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Man in serious condition after falling about 40 feet at Donut Falls

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Posted at 2:23 PM, Jun 14, 2014
and last updated 2014-06-14 21:58:55-04

BIG COTTONWOOD CANYON, Utah – For the second weekend in a row, a hiker has fallen while trekking through Big Cottonwood Canyon. Both accidents happened in the same location near Donut Falls.

"Those rocks up by the falls are extremely slick, and it's very steep, the spray from the falls hits them and they become a lot more slick than one may think," said hiker Daniel Winder.

Winder has experience on the rocks. However, he said there is no way he'd allow his young daughters to hike anywhere near them.

"Once you lose your footing and start to fall that's it, you're not going to stop until you hit the bottom," Winder said.

That's what happened Saturday afternoon. Rescue crews had to transport a 22-year-old man to the hospital via ambulance.

"Ultimately as he was walking across there, lost his footing and fell about 40 to 45 feet," said Lt. Justin Hoyal of the Unified Police Department. "The victim sustained head and back injuries and is in serious condition at this time."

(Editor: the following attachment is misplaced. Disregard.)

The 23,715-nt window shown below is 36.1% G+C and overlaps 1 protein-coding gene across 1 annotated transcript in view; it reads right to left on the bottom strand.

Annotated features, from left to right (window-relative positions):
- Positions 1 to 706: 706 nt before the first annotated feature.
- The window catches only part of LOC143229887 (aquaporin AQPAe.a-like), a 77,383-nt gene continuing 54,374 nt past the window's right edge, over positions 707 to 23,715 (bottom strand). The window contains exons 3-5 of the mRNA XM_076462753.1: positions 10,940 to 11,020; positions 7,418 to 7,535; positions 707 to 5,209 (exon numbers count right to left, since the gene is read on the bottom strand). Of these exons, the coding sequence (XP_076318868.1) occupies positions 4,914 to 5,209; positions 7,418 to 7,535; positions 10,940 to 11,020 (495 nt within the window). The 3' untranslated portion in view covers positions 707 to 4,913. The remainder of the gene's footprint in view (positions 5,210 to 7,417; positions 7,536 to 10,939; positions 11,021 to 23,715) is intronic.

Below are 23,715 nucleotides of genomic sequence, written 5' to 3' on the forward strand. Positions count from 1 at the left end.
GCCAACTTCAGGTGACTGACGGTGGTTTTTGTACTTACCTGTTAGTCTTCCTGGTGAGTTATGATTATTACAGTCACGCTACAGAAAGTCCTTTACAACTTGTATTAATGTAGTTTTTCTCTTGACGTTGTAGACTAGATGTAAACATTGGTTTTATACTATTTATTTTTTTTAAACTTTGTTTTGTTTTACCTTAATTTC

Friends hiking with the fallen man were able to keep him warm and calm until rescue crews arrived. They say he was conscious and talking the entire time.

Last week 40-year-old Ana Maria Raya was killed after falling in the same area of Donut Falls. Police said the popular trail is very safe, as long as you stay on it.

Preston and Brinadde Pierson had no reservations about bringing their three-month-old daughter Harper on the trail.

"You just have to be smart don't do things you shouldn't be doing," Brinadde said. "There is a reason they have signs up there, there is a reason they say, 'don't go off the trail,' don't climb things you shouldn't be climbing on, you may think you can go off the trail but it's better to be safe than sorry."

Many people say in order to capture the best view of the falls you have to leave the trail. Tom Zuniga traveled here all the way from California. He says he'll definitely venture beyond the trail, but he'll do it carefully.

"In the back of your mind you always just make sure when your stepping somewhere your stepping on something solid, not shaky, or crumbly, or slippery if it's wet there, so yea I think good footing and if there is something good to hold onto, strong to hold on to that's important too," Zuniga said.